i also have a casual dress i made a while back (the anda from burdastyle). while i love the cozy plaid flannel i used, i just hadn’t been totally satisfied with it. the dress was too wide, the armholes too big and the whole thing was a bit fiddly because i left off the drawstring in favor of simply belting it. soooo i hacked off the top, added pockets, a wide elastic waistband and… ta-da! now i have a skirt! (elastic waistband skirt tutorial here)

sometimes you just have to know when to let go of your original plan and make a change. hmm… sounds like more than just sewing advice. i do plan to revisit the pattern this summer, it was supper fast and would be a great floaty summer dress or swim suit cover-up! hahaha… like i can even think of summer when it’s 30º F outside!

then i reworked a dress i made last year for one of my sisters. i’ve learned so much about dress construction and fitting since then—i took apart practically every seam, underlined the bodice pieces, changed out the lining and cut the bodice differently.

ahhh… nice soft cotton lining

in the end it was a ton of work but totally worth it. i’d rather put extra work into something and have it get worn instead of hanging squished and unused in the back of someone’s closet. lucky for me, my sister and i are basically the same size from shoulder to waist (though i’m at least 4″ taller…) so i can show off the finished product!

it’s seriously 30º F right now. dedication? stupidity?
it’s a fine line between the two really…

even though it’s freezing right now, this dress has me totally dreaming of spring!

seems like there’s one more project… oh yeah, i’m outfitting that same sister’s wedding! here’s a picture of the wedding dress muslin work in progress.

there’s not much to show on this yet, i’m working out some cap sleeves, will have to adjust the bodice seam lines to match up with the pleats and figure out how to make a short train. i’ll definitely let you in on the project as i progress! i don’t know about you, but i am endlessly fascinated by the interior workings of gowns and such.

well this was a wildly schizophrenic post, i’ll be back next with my lovely meringue skirt. i’ve already made it up, worn it and love it! i have an awesome little trick for the waist facing you WON’T. WANT. TO. MISS. seriously, sometimes i’m a genius…

—lisa g 

denim skirt: finished!

the denim skirt for my seven year old is finished! actually i finished a week ago, just didn’t have the opportunity to photograph it sooner. it’s such a confidence booster to design, draft and sew a project. oh yeah, and have it look good!

[aside: i’m just going to acknowledge that most of the finished product photos are a bit dark and don’t show the detail very well. i even photo edited them lighter. that probably means i need a better camera…]

i added a simple straight waistband. originally i was going to make it 2″ wide, but settled on 1 1/2″. i used underlining to stabilize the waistband and used a thinner cotton material for the waistband facing. this cuts down on the bulk and gives me a chance to add a little color to the inside. which i love! and of course, a little more topstitching. 

instead of using an invisible zip, i went with a standard zip. i find that the invisible zips get caught on bulkier seams and i don’t want my daughter to have to struggle to zip her own skirt. she’s the type that would just leave something half zipped if it requires too much effort. we’re working on that.

with the zipper inserted, i added some elastic in the waistband to keep it comfortable for a kid. i stitched the elastic in place at each end, right next to the zipper. then i pulled the facing over and pinned it in place, then from the outside, stitched just under the waistband to catch the facing. in retrospect i probably should have stitched the facing in place along the lower edge first, then threaded the elastic. but… whatevs. this won’t be my last waist band. then to stabilize the top of the waistband i stitched just next to the lower row of topstitching. my dark thread disappears into the denim, so i was able to get a nice crisp top edge.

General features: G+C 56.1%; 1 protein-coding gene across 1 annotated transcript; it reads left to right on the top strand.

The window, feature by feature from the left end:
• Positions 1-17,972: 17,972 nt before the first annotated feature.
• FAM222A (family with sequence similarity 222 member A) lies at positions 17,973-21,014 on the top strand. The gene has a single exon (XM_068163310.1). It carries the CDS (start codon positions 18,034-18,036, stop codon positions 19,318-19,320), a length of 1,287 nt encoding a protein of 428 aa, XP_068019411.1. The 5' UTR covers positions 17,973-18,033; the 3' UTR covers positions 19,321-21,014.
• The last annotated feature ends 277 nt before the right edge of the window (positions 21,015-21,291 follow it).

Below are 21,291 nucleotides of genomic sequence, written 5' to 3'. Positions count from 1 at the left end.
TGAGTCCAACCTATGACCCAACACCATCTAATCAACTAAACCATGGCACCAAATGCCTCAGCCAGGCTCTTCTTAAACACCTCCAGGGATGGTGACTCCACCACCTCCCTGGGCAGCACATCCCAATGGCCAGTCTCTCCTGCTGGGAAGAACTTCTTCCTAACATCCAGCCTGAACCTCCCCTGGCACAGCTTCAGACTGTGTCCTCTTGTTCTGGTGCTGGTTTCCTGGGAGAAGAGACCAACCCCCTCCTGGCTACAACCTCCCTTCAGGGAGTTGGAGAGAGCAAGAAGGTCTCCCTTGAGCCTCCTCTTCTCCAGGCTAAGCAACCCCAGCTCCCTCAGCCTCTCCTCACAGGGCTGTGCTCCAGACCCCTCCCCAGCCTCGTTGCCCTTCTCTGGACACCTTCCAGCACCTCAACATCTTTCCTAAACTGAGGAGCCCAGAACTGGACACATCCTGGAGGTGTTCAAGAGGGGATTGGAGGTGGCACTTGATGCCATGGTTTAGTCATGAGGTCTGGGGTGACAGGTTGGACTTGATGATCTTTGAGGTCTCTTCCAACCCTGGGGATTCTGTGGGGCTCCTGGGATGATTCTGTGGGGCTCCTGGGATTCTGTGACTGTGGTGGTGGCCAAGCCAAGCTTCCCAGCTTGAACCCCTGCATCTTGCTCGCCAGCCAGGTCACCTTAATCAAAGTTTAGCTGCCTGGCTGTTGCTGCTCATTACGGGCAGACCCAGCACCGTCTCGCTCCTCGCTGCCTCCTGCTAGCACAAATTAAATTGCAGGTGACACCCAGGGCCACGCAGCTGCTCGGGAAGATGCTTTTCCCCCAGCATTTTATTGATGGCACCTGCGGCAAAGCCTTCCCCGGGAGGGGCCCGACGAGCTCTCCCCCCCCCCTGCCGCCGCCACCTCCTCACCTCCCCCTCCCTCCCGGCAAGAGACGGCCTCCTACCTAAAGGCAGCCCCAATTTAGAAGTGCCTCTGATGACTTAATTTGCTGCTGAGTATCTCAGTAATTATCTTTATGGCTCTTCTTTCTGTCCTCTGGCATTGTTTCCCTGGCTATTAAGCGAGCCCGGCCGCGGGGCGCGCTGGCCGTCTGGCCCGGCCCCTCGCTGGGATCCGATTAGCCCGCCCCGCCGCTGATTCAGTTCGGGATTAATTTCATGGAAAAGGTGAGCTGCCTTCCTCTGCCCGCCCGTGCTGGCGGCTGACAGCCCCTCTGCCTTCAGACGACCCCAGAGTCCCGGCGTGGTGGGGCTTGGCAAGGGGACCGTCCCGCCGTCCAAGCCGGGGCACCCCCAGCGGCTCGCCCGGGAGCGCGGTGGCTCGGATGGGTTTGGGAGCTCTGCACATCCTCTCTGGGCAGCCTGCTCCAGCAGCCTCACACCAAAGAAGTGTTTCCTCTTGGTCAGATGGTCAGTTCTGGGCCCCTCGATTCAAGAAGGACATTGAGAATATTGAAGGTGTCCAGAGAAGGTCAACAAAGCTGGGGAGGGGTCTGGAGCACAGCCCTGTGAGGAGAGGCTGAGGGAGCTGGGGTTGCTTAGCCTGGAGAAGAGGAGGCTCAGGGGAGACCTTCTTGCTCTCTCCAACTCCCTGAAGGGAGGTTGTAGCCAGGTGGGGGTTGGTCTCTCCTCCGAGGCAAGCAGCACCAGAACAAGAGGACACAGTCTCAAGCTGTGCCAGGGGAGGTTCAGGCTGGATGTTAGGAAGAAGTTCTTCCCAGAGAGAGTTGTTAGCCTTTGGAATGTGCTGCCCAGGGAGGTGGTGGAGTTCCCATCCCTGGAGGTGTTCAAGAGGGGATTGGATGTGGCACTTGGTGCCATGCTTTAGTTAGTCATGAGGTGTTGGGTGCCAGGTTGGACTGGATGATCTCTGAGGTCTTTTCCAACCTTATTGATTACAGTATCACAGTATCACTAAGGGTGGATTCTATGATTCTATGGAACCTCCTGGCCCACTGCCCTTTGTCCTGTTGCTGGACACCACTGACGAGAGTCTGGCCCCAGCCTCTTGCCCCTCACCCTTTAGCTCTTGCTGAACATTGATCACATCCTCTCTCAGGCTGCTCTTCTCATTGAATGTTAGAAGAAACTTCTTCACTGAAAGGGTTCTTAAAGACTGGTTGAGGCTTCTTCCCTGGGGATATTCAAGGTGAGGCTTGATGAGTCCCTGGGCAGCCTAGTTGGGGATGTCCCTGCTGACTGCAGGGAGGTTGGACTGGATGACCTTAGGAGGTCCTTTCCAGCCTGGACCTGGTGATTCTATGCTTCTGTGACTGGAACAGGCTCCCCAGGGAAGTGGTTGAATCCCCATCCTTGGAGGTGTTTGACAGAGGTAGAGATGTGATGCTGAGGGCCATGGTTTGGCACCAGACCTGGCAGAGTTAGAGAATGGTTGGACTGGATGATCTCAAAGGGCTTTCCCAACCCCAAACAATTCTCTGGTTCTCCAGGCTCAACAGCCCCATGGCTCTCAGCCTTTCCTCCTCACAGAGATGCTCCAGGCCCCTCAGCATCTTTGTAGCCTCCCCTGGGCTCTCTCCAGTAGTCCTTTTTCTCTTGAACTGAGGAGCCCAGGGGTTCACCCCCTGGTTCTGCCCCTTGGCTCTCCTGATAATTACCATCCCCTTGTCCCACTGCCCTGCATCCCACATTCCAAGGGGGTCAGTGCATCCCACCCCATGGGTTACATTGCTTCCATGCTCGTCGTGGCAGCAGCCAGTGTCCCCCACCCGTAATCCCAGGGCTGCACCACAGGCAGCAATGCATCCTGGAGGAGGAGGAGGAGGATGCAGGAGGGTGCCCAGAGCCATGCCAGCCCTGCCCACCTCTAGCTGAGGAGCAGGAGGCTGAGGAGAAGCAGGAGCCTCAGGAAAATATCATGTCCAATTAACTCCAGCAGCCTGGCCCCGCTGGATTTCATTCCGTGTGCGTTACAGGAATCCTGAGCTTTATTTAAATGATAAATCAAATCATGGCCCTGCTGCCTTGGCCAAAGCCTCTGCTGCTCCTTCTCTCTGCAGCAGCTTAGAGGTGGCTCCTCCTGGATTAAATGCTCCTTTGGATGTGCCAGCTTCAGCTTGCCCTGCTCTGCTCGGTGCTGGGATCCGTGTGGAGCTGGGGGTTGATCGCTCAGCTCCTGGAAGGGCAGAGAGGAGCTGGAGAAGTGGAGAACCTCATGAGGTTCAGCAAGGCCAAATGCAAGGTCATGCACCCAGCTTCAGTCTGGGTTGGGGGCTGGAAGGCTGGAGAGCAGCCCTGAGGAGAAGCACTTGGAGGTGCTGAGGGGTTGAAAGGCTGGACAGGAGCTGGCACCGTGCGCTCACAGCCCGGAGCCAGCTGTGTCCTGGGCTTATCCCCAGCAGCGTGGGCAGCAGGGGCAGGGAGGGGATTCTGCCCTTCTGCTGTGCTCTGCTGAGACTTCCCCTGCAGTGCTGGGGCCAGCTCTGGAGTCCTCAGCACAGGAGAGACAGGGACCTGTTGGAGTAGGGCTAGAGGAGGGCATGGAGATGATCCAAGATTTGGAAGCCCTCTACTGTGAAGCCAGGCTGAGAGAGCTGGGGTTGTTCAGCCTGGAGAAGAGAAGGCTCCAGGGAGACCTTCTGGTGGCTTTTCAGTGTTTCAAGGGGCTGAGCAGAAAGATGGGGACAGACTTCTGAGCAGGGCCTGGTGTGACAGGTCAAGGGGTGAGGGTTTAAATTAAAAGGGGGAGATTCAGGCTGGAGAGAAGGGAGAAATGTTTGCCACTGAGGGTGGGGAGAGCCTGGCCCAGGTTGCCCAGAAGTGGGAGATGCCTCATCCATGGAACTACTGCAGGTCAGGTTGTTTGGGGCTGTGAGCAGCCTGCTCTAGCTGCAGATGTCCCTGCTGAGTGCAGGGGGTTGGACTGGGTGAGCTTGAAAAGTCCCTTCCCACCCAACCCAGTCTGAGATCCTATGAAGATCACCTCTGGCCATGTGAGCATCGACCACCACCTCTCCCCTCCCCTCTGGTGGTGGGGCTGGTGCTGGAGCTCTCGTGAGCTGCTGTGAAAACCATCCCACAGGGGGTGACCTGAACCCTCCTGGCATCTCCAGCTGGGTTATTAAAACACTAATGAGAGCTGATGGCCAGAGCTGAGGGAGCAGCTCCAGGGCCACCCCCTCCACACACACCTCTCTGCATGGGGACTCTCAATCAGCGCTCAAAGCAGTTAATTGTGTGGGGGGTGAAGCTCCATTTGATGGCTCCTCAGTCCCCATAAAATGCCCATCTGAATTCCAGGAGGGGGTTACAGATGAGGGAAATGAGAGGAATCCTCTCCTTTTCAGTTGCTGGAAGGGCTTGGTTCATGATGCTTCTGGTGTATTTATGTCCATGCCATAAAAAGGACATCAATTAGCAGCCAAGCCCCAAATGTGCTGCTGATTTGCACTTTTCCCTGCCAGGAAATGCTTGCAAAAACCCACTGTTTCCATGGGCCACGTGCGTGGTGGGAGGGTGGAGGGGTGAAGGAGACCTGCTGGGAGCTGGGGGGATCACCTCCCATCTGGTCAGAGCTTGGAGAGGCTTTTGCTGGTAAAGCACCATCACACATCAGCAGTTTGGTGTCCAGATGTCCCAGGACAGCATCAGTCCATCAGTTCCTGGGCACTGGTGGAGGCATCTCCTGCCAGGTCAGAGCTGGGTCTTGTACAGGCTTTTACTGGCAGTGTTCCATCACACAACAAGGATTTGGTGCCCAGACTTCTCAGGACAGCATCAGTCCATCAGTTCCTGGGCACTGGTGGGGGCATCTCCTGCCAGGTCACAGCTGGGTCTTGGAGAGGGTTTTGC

i hemmed and hawed about whether to stitch the hem in my topstitching gold thread or to hide it with navy thread. i ended up with the gold to give it a more casual look. so that’s that!

as i finished up this skirt i kept thinking: ooh this looks just like something i would pick up in the kids section of j. crew and immediately scoff at the outrageous price! just to find out i took a look over at their website and found a jean skirt.

cute, yes. but $55? considering that i made mine out of leftovers (the original fabric was on sale for about $6.50/yd)… again, why don’t more people sew?

this little one adores her new skirt. her only complaint? the pockets aren’t big enough. she was (and i quote) “hoping they would be big enough to put a book in.” considering her favorite book at the moment is any of the seven harry potter books, that indeed, would be a big pocket. sigh… just can’t win sometimes!

—lisa g

drafted basic skirt in denim

following the guidelines from the book “How to Make Your Own Sewing Patterns” by Donald H. McCunn, i’ve been working on a self-drafted skirt for my 7 year old daughter. after drafting the basic shape i added seams and slant front pockets and made up all my pattern pieces. i cut the denim and it all has sewn up beautifully!

i have to say, i love this skirt. and i’m kind of addicted to topstitching.

here’s a look inside the pocket on the side front panel

after i tried it on her, i decided to bring it in a touch at the hipline. the drafting instructions have essentially 4″ of ease in the hips. this amount is probably just fine for a curvy adult, but it looks a bit ridiculous on a thin 7 year old’s frame! it’s was an easy fix, i just stitched 1/4″ in from my original stitching line, taking out 1″ overall. 

i decided to add a little whimsical touch to the back and sewed on a heart patch. i left the edges raw so that when the skirt is washed the edges will fray a little. 

next i’ll cut and sew on the waistband, insert a back zip and add some elastic in the waistband. there’s not too much to say about this skirt, it’s all pretty straightforward. hopefully i’ll be back with the finished project soon!

—lisa g